http://www.amazon.com/ABCs-Reloading-Bill-Chevalier/dp/0873498518

I have reloaded for 30+ years and I'm still learning!

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Old 12-08-2011, 01:06 AM   #5
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Whoa you guys covered that quick... Leave some for us...

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Old 12-08-2011, 01:07 AM   #6
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Well I've got a ., not horribly expensive to feed but not cheap either. Also looking at a AR15, that seems like it could get kinda expensive to feed (if for no other reason than it's a hungry beast). Then I really want an SKS or an AK. So I see reloading in my future somewhere.

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Old 12-08-2011, 02:06 AM   #7
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Quote:
Originally Posted by fins59 View Post
Well I've got a ., not horribly expensive to feed but not cheap either. Also looking at a AR15, that seems like it could get kinda expensive to feed (if for no other reason than it's a hungry beast). Then I really want an SKS or an AK. So I see reloading in my future somewhere.
For plinking ammo,you really won't save too much for the AR,but if you are seeking precision varmint/target loads you can find out the perfect match for your particular rifle.Same goes for ammo for an AK or SKS.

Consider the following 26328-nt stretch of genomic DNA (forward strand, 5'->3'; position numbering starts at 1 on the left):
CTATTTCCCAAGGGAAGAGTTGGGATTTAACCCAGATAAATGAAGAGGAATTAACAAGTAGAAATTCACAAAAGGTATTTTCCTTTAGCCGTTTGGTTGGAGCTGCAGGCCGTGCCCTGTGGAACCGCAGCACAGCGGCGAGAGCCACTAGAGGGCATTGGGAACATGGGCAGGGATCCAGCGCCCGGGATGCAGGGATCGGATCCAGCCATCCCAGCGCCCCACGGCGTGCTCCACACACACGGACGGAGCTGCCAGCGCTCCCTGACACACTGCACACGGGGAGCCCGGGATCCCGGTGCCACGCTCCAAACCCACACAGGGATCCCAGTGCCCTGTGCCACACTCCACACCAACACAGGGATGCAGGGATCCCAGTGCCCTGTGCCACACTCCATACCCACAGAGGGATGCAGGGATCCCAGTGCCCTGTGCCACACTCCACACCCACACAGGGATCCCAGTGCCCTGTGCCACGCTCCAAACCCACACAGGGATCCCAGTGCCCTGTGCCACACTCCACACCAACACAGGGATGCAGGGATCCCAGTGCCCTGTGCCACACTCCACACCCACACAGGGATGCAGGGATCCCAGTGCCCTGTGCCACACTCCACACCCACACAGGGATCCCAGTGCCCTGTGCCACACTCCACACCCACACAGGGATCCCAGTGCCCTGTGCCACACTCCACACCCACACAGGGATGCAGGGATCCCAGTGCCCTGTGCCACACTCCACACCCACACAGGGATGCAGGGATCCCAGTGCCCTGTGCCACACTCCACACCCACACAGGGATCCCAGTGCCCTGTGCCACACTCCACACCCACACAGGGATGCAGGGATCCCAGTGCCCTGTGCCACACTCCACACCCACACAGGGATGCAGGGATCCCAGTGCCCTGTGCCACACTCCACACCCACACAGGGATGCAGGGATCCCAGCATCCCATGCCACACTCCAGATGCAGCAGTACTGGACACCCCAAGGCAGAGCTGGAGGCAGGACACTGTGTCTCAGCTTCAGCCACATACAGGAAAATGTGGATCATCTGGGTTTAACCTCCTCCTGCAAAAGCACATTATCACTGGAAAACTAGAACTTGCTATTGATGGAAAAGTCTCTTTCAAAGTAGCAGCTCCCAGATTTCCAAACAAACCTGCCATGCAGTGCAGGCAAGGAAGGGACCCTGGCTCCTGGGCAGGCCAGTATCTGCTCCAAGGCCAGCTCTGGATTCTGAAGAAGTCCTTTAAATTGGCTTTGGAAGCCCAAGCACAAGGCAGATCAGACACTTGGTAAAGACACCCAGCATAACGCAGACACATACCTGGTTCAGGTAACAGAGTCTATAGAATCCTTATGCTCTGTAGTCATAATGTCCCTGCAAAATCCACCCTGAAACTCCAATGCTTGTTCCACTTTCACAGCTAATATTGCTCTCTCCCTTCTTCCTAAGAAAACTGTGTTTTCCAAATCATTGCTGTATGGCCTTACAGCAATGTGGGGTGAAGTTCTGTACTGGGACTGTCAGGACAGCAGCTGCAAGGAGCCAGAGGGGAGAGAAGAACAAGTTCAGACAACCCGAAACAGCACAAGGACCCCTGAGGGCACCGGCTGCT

Full Metal Jacket-FMJ ammo will always be cheaper than a Soft Point/Ballistic Tip/or Partition bullet ammo.But there are a lot of public ranges that do not allow FMJ ammo to be shot there.
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Old 12-08-2011, 02:45 AM   #8
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That was supposed to say" .45acp. "Don't know where it went.

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Old 12-08-2011, 03:33 AM   #9
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I have been reloading metallic cartridges since the early 80's, shotshells since the 70's. To me it is less about cost savings and more about self sufficiency and self reliance. I don't have to trust someone else's loading. I don't have to trust that a particular caliber is in stock at the local Wallyworld. I don't have to worry about the feds controlling how much ammo I buy. I cast my own bullets from .380 to .45-70 as well as shotgun slugs and buckshot. As long as I have a decent stockpile of primers and powder, I can stay in the game.

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Old 12-08-2011, 01:02 PM   #10
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These days I think most people load to develop good custom ammo that shoots well in their guns, not necessarily just to save money. For more than one of my guns I can buy factory ammo cheaper than what it costs me to make my loads. I shoot the factory rounds and keep the brass for loading. I know of a few people who are totally cost driven when it comes to reloading and they tend to cut corners in the process because they are always looking for a cheaper way to do it. They do some things that I consider to be careless and irresponsible. They take chances to save pennies. I can't understand some of these people because they are very willing to spend big bucks on expensive guns then get so cheap about what ammo they shoot. To each his own I guess.